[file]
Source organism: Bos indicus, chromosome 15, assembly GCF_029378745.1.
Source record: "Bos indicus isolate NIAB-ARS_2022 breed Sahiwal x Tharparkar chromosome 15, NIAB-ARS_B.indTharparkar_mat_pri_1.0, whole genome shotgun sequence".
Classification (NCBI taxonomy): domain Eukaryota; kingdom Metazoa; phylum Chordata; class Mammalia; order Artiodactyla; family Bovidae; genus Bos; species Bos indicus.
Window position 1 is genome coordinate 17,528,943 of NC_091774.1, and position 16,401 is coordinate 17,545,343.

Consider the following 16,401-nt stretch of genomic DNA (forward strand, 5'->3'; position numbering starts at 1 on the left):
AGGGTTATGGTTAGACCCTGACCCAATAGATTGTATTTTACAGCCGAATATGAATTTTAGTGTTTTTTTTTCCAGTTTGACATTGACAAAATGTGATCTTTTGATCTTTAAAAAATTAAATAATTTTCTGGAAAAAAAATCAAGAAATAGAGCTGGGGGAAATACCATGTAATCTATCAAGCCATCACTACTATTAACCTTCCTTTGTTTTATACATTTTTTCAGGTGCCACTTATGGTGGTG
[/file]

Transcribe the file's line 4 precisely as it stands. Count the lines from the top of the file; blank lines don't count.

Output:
Window position 1 is genome coordinate 17,528,943 of NC_091774.1, and position 16,401 is coordinate 17,545,343.